Gottesfeld could detect 21 species, which played a certain role as CMTs. Of utmost importance is the Western red cedar (Thuja plicata), but the yellow cedar (Chamaecyparis nootkatensis), spruces (Picea glauca u.a.), hemlock (Tsuga heterophylla), pines (Pinus contorta, Pinus ponderosa), in addition Populus tremuloides, Populus trichocarpa and Alnus rubra are also quite frequent. The bark of hemlock and certain spruces was important for nourishment and medicine. The resin of spruces was used as a kind of glue.

Scandinavia[edit]

CMTs have become important for the history of Scandinavia, too. The Sami people, who also ate certain kinds of bark, were displaced northwards in the 19th century by the Swedish population, who did not eat bark. Consequently, the traces of bark peelers are interrupted from one year to the next, so that historians can exactly tell when the last Sami left the region under examination. The oldest finding ever registered is 2800 years old. Meanwhile, the methods are so much refined that even fossile trees have become an important source for human history.

United States[edit]

The most surprising fact was a consequence of research within the Bob Marshall Wilderness in northwestern Montana. This is a wilderness of about 3,000 km² (in addition another 3000 of neighbouring wildernesses) that was never used by non-aboriginal people. There are no houses, streets, fields or pastures. Nevertheless, the CMTs showed that between at least 1665 and 1938 indigenous people peeled the bark and conducted other uses.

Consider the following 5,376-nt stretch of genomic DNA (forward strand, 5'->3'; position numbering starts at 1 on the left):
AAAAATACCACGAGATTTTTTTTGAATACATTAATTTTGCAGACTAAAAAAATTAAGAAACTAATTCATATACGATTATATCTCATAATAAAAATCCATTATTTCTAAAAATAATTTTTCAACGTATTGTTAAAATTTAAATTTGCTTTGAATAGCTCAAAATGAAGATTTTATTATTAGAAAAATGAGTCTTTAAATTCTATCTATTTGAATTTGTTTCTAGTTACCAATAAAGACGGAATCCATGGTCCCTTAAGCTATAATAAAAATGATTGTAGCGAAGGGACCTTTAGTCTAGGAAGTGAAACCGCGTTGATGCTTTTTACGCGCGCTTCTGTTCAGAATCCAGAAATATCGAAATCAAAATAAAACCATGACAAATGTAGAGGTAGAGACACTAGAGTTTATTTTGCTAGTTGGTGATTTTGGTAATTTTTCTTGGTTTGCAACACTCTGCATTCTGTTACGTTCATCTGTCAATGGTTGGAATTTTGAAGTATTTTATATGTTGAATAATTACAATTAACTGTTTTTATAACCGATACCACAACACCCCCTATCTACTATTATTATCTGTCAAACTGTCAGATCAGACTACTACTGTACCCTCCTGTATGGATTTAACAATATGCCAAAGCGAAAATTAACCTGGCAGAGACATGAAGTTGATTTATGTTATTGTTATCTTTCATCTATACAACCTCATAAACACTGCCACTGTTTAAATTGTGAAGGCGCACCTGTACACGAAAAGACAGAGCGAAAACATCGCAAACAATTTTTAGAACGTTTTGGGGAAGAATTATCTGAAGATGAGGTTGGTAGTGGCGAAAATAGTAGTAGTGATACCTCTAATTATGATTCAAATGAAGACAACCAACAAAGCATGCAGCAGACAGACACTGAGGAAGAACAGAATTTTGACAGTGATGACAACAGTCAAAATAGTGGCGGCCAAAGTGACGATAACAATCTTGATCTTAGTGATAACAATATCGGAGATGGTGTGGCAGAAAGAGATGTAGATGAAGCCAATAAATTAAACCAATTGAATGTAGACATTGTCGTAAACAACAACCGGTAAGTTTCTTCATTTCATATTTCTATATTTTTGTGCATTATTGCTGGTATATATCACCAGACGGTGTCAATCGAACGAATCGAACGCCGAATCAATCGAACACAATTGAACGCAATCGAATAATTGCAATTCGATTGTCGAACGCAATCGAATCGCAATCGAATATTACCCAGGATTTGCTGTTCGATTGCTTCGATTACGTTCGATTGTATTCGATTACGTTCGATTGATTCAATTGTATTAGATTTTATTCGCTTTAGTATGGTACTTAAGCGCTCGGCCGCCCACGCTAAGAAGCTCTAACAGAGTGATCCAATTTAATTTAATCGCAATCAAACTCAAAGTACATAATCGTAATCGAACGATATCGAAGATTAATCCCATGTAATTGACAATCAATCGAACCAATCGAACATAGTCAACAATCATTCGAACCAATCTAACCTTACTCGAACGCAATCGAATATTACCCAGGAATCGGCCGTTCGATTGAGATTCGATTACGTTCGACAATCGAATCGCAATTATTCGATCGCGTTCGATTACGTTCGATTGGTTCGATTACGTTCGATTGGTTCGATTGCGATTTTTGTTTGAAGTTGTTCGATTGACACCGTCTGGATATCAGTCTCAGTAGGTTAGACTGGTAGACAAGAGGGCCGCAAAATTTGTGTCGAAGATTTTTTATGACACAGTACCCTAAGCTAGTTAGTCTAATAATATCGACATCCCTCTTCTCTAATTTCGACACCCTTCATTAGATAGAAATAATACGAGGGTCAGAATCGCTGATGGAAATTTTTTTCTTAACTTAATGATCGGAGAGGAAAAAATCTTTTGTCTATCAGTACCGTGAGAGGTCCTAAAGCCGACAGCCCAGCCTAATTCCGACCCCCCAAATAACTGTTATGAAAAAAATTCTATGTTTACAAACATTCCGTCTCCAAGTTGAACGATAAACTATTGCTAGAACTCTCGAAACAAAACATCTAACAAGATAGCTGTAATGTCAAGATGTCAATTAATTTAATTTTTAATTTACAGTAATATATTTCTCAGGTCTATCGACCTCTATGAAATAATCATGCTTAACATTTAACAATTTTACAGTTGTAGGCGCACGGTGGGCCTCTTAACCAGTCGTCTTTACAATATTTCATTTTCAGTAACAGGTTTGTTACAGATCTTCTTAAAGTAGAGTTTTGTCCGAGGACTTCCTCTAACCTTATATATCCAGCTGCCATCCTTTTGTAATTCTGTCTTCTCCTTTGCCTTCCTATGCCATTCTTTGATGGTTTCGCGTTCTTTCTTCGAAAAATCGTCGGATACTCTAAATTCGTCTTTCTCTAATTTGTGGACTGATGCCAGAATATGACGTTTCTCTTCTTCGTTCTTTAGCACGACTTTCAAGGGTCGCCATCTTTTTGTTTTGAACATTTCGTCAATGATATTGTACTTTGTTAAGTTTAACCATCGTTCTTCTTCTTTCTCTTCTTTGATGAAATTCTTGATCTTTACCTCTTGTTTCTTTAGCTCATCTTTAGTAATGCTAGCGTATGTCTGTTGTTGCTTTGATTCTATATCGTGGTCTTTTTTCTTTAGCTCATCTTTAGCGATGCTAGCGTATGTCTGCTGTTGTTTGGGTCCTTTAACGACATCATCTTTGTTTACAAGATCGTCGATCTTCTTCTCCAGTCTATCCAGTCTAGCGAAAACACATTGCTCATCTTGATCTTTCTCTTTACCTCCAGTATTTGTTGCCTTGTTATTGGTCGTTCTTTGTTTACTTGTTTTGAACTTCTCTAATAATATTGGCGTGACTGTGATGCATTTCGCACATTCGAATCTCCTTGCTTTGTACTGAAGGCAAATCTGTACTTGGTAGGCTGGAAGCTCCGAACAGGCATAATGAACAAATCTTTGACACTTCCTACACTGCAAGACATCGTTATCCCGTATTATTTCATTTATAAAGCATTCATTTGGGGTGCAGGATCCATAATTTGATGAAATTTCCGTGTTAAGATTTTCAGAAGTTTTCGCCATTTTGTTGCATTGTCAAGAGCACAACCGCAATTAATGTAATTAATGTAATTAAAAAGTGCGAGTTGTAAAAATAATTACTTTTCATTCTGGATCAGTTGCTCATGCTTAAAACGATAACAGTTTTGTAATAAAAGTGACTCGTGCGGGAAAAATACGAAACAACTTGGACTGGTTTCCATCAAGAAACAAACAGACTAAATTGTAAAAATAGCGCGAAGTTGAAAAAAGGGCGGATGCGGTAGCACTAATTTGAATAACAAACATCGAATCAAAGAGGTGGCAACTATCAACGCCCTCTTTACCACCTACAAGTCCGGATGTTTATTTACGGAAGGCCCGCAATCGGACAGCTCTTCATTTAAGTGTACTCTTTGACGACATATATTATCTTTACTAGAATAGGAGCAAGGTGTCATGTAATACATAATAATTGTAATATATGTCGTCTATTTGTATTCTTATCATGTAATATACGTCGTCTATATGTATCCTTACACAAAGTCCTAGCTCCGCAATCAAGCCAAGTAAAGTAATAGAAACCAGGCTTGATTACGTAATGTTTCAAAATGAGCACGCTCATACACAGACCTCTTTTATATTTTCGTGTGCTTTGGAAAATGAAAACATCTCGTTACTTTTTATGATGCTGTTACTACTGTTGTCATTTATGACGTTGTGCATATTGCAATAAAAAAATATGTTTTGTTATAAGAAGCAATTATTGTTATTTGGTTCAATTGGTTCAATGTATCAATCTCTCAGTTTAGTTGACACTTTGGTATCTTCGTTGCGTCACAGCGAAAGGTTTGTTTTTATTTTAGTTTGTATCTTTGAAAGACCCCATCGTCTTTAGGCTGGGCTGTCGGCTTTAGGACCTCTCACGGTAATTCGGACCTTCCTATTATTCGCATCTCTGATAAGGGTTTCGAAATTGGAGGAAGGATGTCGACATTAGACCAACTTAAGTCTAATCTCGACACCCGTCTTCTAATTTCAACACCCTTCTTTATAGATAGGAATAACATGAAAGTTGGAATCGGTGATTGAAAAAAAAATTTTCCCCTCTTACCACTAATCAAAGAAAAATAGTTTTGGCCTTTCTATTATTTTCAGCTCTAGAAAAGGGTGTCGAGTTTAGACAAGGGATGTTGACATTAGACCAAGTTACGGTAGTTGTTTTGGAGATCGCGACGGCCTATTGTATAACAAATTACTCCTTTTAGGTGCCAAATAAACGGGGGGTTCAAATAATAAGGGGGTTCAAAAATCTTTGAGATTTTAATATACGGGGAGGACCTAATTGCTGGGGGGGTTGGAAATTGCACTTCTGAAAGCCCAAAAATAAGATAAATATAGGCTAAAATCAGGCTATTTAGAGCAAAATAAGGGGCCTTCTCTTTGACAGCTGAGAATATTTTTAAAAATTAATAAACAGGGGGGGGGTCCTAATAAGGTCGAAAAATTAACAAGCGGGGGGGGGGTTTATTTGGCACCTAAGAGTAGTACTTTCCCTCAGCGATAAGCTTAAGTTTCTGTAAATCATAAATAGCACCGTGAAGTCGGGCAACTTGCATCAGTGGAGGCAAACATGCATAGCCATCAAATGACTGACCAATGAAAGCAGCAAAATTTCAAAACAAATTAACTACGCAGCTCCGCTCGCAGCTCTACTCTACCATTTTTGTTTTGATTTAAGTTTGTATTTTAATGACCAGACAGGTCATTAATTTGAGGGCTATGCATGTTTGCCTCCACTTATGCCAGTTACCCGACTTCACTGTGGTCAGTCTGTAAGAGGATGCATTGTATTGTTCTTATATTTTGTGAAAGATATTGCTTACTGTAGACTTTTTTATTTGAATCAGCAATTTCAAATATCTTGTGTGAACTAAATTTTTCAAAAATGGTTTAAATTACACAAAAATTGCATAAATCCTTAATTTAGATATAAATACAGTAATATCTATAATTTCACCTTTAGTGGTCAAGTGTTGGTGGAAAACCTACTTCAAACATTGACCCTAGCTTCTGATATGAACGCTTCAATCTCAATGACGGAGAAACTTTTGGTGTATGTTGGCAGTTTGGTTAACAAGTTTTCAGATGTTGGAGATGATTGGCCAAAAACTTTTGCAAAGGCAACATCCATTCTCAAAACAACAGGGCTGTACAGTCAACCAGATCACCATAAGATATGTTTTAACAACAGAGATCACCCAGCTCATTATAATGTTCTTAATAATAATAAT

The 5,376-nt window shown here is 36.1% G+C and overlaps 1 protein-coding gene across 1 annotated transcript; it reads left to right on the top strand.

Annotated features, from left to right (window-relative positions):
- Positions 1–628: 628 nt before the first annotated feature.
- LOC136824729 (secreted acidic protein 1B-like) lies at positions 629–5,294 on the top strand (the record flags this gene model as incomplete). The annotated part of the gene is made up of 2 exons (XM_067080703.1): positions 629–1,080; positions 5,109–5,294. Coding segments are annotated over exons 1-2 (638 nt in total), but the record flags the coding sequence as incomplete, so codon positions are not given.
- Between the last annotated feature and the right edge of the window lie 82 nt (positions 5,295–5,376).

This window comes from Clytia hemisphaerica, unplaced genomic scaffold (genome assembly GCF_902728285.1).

In 1985 a protection program was started in Washington's Gifford Pinchot National Forest. At 338 spots, more than 6000 CMTs were identified, of which 3000 are protected now.

Seventeen CMTs were found in the Blue Mountain area within Pike National Forest, at least 26 in Florissant Fossil Beds National Monument. Trees more than 200 years old were registered in Manitou Experimental Forest north of Woodland Park. Most of these trees within the territory of the Ute are ponderosa pines. Ute elders have differing opinions as to whether CMTs are a tradition.[5] Researchers know that they haven't got that much time. The trees have a life expectancy of 300 to 600 years. Many could be dated, being peeled between 1816 and 1848. In February 2008, the Colorado Historical Society decided to invest a part of its 7 million dollar budget into a CMT project in Mesa Verde National Park.[6] The Bureau of Land Management provides this form form the documentation of CMTs, in conjunction with History Colorado's Office of Archaeology & Historic Preservation.[7]

References[edit]

  1. ^ CBC News v. 17 November 2000: Culturally modified tree-cutting trial resumes
  2. ^ Zackrisson et al. 2000
  3. ^ Bill Cleverley, RCMP move in on anti-highway protest site, in: Times Colonist, 13 February 2008.
  4. ^ Hupacasath land use plan, phase 2, prepared by Tom Whitfield for Hupacasath Band, o. O., o. J. (probably 2005), 44 pp., p. 14.
  5. ^ Are these trees culturally modified ... or just bent? Depends on whom you ask.
  6. ^ Nach [State Historical Fund awards more than $7M in grants, in: Denver Business Journal, 14. February 2008].
  7. ^ CULTURALLY MODIFIED TREE FORM

Reading[edit]

  • R. Andersson, Historical Land-Use Information from Culturally Modified Trees, Diss. Swedish University of Agricultural Sciences, Umea 2005
  • M. Antrop, Why landscapes of the past are important for the future. Landscape and urban planning 70 (2005) 21-34
  • Arcas Associates, Native Tree Use on Meares Island, B.C., 4 volumes, Victoria 1986